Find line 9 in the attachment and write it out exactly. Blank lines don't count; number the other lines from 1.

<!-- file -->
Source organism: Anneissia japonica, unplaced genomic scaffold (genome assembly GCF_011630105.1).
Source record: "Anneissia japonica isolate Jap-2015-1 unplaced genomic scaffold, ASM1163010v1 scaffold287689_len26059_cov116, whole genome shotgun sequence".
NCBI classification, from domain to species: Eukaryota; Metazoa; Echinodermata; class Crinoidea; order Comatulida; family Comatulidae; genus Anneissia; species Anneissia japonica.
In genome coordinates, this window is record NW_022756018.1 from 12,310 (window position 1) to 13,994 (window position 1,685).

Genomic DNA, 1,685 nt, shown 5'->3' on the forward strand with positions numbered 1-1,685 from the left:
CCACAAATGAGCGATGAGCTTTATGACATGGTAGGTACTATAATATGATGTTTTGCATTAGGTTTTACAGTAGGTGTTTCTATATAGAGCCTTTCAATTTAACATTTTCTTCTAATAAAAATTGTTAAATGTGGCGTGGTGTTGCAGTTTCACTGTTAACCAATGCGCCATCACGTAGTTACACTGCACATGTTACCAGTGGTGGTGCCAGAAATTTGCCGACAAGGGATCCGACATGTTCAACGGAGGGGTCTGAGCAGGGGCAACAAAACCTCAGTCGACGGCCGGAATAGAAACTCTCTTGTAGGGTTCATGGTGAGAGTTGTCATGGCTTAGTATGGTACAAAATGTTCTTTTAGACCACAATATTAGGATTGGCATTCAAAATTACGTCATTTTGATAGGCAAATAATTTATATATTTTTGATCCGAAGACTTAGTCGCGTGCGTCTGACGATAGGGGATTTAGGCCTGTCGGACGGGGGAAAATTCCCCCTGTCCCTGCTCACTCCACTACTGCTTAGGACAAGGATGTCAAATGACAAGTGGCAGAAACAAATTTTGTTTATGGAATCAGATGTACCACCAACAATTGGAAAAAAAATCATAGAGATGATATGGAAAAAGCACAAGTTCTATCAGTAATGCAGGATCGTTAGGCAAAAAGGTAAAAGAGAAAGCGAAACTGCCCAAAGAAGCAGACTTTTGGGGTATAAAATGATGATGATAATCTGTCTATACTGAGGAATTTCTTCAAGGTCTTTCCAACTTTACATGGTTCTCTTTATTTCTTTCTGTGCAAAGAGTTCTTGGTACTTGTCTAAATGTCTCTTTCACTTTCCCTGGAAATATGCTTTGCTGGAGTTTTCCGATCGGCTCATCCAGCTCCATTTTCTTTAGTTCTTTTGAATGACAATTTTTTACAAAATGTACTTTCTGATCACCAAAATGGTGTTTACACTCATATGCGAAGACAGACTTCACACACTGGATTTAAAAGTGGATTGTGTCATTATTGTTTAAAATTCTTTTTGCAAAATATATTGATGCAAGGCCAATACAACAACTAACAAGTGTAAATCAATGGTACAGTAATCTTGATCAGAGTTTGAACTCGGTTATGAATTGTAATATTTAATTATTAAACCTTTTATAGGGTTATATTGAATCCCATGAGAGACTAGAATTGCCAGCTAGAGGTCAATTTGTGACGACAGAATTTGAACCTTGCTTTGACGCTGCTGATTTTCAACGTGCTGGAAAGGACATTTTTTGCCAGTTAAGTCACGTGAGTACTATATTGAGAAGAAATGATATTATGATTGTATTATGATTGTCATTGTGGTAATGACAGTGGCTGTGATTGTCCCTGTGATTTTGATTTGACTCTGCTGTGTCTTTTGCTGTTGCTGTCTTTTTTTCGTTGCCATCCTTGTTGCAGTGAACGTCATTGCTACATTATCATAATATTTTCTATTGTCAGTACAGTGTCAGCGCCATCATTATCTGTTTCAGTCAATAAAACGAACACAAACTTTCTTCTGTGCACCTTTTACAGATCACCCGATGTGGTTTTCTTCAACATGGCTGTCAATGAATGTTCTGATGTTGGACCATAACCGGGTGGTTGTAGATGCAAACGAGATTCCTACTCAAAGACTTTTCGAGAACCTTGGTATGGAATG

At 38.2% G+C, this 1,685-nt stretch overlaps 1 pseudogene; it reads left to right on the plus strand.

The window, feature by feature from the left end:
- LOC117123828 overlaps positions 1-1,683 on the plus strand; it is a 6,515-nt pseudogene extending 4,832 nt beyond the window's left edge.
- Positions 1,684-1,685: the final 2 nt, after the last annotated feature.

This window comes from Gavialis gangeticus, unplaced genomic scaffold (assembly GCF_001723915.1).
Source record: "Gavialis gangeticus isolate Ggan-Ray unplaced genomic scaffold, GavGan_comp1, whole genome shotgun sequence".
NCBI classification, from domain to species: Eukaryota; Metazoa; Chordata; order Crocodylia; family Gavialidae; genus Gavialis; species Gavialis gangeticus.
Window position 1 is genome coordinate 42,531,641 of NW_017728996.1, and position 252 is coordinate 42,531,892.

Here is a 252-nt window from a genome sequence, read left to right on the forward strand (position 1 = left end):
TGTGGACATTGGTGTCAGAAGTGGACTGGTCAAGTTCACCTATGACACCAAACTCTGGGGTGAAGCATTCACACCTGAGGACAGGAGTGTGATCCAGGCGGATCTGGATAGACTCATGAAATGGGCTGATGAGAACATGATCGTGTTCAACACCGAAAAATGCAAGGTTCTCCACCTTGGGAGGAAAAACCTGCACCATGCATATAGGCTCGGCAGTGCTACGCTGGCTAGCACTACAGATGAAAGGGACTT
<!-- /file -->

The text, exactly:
- LOC117123828 overlaps positions 1-1,683 on the plus strand; it is a 6,515-nt pseudogene extending 4,832 nt beyond the window's left edge.